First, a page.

A number of initiatives beyond the categorization effort (e.g., CEPA Review; environmental assessment regime for new substances in products regulated under the Food and Drug Act) have necessitated that Government ensures its path forward includes:a new decision-making model among governments, industry and key stakeholders, reflecting shared responsibility for achieving ambitious domestic and global environmental objectives; enhanced information for decision-making and accountability, through improved monitoring, collection, analysis and sharing practices;An integrated, streamlined, fair and predictable regulatory regime, including the use of market-based incentives and regulatory backstops; andan integrated national approach to science and technology, focused on key priorities, linked to market needs, and conducted in partnership with academia, NGOs, industry and governments.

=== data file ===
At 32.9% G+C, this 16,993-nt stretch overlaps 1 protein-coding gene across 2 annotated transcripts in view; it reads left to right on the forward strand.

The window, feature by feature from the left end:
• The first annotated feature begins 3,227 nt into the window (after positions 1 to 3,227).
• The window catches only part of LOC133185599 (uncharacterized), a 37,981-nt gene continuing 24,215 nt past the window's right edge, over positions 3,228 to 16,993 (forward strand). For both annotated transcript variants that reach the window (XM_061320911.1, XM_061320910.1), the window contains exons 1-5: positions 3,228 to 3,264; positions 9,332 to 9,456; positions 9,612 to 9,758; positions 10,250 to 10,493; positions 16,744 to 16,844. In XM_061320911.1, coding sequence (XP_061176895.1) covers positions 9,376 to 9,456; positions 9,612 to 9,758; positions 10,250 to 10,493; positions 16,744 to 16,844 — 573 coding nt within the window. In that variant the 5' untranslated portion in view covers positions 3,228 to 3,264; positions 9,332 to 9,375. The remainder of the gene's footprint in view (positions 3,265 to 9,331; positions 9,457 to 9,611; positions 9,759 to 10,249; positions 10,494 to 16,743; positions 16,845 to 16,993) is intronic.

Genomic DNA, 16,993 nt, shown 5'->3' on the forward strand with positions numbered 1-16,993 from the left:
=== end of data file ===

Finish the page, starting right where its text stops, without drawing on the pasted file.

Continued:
By achieving our objectives, Canada will be a world leader in chemicals management and will ensure protection of the environment and human health for all Canadians, for both present and future generations.
as well as an action agenda to ensure we are collectively successful.Activities that contribute to success would include:
A chemicals risk management approach that is mindful of basic economic and business principles while maintaining natures diversity, productivity and capacity for renewal.Excellence in science for decision making.Sharing responsibility with industry that promotes competitiveness and development of safer alternativesA public priority setting framework that ensures the appropriate use of resources of government, stakeholders and the international community by spending more time on the substances of greatest concernInformation management systems that communicate and reduce uncertainty, makes information accessible, and involves Canadians in the process.Participation in and influence of international work, including a North American approach for greater efficiency.Compliance promotion through new and innovative approaches.Looking at problems from an ecosystem approach in designing solutions.